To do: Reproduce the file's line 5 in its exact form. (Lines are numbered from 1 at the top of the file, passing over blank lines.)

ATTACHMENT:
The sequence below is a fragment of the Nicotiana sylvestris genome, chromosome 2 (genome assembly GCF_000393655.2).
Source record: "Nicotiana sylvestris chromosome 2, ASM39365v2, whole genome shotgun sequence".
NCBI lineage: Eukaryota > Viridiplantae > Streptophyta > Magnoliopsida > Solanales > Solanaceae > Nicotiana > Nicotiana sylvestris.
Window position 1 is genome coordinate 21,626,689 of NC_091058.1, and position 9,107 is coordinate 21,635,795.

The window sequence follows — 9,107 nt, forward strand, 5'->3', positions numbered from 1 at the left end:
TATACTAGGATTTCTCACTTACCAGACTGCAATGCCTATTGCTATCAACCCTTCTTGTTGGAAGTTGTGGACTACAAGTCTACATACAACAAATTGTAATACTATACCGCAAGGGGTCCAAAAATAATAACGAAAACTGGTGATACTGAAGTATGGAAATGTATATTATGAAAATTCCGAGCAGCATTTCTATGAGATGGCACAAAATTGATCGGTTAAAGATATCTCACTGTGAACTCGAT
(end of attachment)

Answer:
The window sequence follows — 9,107 nt, forward strand, 5'->3', positions numbered from 1 at the left end: